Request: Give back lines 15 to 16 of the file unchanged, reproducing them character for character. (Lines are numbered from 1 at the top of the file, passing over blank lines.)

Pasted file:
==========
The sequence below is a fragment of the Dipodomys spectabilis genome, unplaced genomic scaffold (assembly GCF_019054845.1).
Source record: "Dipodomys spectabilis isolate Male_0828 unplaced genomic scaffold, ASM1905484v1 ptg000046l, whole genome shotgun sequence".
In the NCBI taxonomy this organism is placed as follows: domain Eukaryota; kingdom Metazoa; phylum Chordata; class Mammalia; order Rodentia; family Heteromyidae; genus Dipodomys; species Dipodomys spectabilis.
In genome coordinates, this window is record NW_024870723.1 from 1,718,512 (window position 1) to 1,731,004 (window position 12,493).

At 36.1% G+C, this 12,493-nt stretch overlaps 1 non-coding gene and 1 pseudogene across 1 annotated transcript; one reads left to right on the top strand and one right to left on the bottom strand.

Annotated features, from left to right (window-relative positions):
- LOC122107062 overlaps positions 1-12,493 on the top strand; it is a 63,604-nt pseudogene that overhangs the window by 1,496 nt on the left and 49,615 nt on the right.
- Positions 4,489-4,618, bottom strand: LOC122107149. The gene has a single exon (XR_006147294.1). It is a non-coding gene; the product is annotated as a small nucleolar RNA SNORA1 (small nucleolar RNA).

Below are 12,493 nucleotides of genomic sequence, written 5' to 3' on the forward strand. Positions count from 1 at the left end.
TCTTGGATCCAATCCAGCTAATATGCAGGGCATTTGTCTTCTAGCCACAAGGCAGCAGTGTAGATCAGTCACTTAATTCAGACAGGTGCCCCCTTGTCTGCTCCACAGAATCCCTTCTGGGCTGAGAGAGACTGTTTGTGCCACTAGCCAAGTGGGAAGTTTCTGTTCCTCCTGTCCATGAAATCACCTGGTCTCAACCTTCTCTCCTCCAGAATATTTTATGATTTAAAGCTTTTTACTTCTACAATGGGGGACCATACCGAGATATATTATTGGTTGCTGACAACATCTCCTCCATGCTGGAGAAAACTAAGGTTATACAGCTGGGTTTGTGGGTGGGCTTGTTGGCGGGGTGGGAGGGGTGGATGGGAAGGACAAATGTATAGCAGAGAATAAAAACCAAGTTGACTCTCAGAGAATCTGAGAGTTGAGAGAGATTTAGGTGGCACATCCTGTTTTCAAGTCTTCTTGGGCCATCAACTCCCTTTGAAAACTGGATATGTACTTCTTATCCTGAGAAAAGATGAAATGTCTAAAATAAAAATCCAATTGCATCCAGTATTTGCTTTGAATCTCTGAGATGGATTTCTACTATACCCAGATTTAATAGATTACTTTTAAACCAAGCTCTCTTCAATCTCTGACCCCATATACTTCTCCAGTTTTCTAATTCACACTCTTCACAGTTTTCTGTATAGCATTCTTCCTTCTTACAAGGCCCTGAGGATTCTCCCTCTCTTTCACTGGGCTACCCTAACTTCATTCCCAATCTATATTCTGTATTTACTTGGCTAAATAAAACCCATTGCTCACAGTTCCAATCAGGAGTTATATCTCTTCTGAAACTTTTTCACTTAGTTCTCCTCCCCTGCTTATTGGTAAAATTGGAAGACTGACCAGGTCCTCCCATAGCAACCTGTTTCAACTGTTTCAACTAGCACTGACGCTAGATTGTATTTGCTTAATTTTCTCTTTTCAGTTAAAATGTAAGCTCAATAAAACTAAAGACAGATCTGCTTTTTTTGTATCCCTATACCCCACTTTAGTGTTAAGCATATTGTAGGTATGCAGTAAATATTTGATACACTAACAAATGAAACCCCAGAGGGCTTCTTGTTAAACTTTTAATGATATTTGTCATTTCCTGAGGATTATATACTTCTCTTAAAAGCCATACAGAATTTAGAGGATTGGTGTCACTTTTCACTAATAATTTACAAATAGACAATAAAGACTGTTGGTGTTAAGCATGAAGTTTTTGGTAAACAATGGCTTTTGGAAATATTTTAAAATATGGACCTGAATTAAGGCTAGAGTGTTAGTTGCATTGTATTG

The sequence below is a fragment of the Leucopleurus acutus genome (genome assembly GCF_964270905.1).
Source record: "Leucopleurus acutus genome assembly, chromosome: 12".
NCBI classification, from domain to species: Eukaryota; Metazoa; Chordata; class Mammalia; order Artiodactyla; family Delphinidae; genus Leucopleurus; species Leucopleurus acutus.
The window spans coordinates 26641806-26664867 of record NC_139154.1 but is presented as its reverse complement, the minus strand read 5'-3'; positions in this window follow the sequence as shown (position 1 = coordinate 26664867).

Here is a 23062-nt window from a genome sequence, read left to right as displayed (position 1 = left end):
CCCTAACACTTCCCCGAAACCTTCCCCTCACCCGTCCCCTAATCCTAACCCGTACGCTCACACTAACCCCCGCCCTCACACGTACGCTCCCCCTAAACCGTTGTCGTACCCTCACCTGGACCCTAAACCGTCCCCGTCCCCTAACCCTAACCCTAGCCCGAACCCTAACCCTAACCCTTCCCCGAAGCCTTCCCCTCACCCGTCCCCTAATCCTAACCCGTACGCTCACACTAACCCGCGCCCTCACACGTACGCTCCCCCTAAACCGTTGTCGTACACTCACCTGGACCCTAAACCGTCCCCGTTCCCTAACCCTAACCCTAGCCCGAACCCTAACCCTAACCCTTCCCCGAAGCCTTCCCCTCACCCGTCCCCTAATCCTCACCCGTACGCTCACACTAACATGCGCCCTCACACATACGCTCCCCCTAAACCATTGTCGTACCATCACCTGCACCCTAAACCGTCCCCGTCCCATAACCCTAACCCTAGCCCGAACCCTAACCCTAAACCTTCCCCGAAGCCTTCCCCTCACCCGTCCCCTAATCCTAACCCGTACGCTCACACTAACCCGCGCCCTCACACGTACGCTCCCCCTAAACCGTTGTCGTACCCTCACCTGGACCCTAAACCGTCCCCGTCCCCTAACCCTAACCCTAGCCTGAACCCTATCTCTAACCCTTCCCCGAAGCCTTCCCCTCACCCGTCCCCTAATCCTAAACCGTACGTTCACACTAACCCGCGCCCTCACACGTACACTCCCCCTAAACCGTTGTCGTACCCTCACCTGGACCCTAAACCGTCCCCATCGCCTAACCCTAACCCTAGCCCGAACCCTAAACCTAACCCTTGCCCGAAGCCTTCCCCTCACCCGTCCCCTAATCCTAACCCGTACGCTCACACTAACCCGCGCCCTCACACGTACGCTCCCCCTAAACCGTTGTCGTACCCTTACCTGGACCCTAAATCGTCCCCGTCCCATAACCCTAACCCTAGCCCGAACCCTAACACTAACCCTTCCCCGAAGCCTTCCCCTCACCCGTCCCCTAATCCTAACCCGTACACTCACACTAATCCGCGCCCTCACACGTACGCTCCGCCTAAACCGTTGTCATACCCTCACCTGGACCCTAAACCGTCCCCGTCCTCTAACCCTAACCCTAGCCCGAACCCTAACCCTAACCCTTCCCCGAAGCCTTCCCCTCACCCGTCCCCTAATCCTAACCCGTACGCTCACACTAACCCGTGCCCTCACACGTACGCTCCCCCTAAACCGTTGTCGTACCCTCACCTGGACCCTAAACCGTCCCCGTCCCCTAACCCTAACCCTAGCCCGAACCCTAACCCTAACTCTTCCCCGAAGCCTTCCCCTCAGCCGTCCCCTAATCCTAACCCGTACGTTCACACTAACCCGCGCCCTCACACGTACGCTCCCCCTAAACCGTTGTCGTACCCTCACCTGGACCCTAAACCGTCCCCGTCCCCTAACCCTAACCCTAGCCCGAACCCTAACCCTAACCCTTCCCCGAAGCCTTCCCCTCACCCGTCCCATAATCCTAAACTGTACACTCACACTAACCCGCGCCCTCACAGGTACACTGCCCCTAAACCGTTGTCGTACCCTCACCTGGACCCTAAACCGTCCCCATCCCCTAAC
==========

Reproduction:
Here is a 23062-nt window from a genome sequence, read left to right as displayed (position 1 = left end):
CCCTAACACTTCCCCGAAACCTTCCCCTCACCCGTCCCCTAATCCTAACCCGTACGCTCACACTAACCCCCGCCCTCACACGTACGCTCCCCCTAAACCGTTGTCGTACCCTCACCTGGACCCTAAACCGTCCCCGTCCCCTAACCCTAACCCTAGCCCGAACCCTAACCCTAACCCTTCCCCGAAGCCTTCCCCTCACCCGTCCCCTAATCCTAACCCGTACGCTCACACTAACCCGCGCCCTCACACGTACGCTCCCCCTAAACCGTTGTCGTACACTCACCTGGACCCTAAACCGTCCCCGTTCCCTAACCCTAACCCTAGCCCGAACCCTAACCCTAACCCTTCCCCGAAGCCTTCCCCTCACCCGTCCCCTAATCCTCACCCGTACGCTCACACTAACATGCGCCCTCACACATACGCTCCCCCTAAACCATTGTCGTACCATCACCTGCACCCTAAACCGTCCCCGTCCCATAACCCTAACCCTAGCCCGAACCCTAACCCTAAACCTTCCCCGAAGCCTTCCCCTCACCCGTCCCCTAATCCTAACCCGTACGCTCACACTAACCCGCGCCCTCACACGTACGCTCCCCCTAAACCGTTGTCGTACCCTCACCTGGACCCTAAACCGTCCCCGTCCCCTAACCCTAACCCTAGCCTGAACCCTATCTCTAACCCTTCCCCGAAGCCTTCCCCTCACCCGTCCCCTAATCCTAAACCGTACGTTCACACTAACCCGCGCCCTCACACGTACACTCCCCCTAAACCGTTGTCGTACCCTCACCTGGACCCTAAACCGTCCCCATCGCCTAACCCTAACCCTAGCCCGAACCCTAAACCTAACCCTTGCCCGAAGCCTTCCCCTCACCCGTCCCCTAATCCTAACCCGTACGCTCACACTAACCCGCGCCCTCACACGTACGCTCCCCCTAAACCGTTGTCGTACCCTTACCTGGACCCTAAATCGTCCCCGTCCCATAACCCTAACCCTAGCCCGAACCCTAACACTAACCCTTCCCCGAAGCCTTCCCCTCACCCGTCCCCTAATCCTAACCCGTACACTCACACTAATCCGCGCCCTCACACGTACGCTCCGCCTAAACCGTTGTCATACCCTCACCTGGACCCTAAACCGTCCCCGTCCTCTAACCCTAACCCTAGCCCGAACCCTAACCCTAACCCTTCCCCGAAGCCTTCCCCTCACCCGTCCCCTAATCCTAACCCGTACGCTCACACTAACCCGTGCCCTCACACGTACGCTCCCCCTAAACCGTTGTCGTACCCTCACCTGGACCCTAAACCGTCCCCGTCCCCTAACCCTAACCCTAGCCCGAACCCTAACCCTAACTCTTCCCCGAAGCCTTCCCCTCAGCCGTCCCCTAATCCTAACCCGTACGTTCACACTAACCCGCGCCCTCACACGTACGCTCCCCCTAAACCGTTGTCGTACCCTCACCTGGACCCTAAACCGTCCCCGTCCCCTAACCCTAACCCTAGCCCGAACCCTAACCCTAACCCTTCCCCGAAGCCTTCCCCTCACCCGTCCCATAATCCTAAACTGTACACTCACACTAACCCGCGCCCTCACAGGTACACTGCCCCTAAACCGTTGTCGTACCCTCACCTGGACCCTAAACCGTCCCCATCCCCTAAC